Quote:
Originally Posted by Kaisos Erranon
I still like to think there must be SOME aspects of the Answer that are solvable, yet so cleverly hidden that no one has thought of them yet.
Much as I'd like to think that too, it's not an easy trick to fool thousands of people from a dozen+ countries for several years at a stretch. At least if ryukishi is an honest writer. Also, those aspects may not be major ones. For instance, we may discover something about Kumasawa that is neat, but not epic. No one thought of it, but does anyone really care that much?
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Old 2010-06-11, 16:01   Link #2019
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Originally Posted by ijriims View Post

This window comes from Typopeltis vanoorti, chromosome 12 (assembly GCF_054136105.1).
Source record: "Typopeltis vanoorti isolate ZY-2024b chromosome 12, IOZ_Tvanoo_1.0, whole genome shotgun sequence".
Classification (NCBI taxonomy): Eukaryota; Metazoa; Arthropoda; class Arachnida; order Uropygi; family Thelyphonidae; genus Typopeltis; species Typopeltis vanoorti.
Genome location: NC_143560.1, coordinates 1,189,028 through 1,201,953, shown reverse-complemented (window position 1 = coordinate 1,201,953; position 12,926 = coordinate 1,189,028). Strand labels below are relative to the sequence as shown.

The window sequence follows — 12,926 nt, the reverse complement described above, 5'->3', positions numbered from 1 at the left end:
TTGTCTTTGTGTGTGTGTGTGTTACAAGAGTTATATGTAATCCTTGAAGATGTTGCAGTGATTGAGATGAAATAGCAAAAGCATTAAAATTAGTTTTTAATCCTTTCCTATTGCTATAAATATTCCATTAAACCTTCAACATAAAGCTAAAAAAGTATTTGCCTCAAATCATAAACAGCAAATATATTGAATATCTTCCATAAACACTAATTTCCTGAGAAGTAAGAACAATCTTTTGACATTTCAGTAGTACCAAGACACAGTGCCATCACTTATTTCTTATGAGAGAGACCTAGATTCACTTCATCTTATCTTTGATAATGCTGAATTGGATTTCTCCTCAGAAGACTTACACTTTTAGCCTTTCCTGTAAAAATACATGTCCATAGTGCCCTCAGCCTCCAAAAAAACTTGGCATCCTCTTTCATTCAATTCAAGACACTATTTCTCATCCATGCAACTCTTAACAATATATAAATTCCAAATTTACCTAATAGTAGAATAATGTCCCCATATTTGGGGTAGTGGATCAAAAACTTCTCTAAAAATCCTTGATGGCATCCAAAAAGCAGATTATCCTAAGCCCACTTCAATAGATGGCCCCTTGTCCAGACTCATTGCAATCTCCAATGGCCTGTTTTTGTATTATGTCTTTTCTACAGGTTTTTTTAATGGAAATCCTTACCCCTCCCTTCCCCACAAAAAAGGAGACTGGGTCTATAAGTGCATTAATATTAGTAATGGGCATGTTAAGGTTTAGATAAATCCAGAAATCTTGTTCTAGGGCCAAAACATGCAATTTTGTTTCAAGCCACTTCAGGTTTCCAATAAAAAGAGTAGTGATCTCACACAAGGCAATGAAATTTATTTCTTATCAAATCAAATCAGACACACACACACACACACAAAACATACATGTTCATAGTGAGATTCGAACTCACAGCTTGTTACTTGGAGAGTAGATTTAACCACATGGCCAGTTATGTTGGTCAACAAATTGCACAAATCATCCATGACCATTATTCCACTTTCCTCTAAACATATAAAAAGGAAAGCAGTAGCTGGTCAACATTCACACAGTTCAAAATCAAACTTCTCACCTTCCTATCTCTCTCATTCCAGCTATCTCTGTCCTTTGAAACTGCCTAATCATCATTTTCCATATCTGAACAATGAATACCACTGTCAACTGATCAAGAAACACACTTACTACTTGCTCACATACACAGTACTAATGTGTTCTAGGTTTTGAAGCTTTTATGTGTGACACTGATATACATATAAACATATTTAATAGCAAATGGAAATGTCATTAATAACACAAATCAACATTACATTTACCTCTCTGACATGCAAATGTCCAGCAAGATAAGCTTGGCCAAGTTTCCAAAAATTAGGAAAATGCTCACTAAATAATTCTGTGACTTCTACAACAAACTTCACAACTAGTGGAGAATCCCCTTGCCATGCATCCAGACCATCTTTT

Wasn't Battler's and Erika's answer "a six-bend shape cheese"? It hadn't specified the cross-sectional area

And, a paper-thin cheese can still be big.
No it was a normal slice of cheese thin enough to be bent.

an "odd shape" was actually what I thought as a possible solution at first, chronotrig imagined that as well.


However the "odd shape" solution is still something that doesn't really impress me, because you need to think about "preexisting extraordinary conditions" that allow you to solve the problem as opposed as an "extraordinary clever action" to solve the problem.

this kind of things are a lot cooler when you realize you could take a brilliant move to solve an apparently unsolvable problem, rather than realizing that the problem setup itself was a lot more manageable than you thought it was.

If you were to solve this problem in practice you would instantly realize that the "big cheese" is actually a slice of cheese or that it has an odd shape.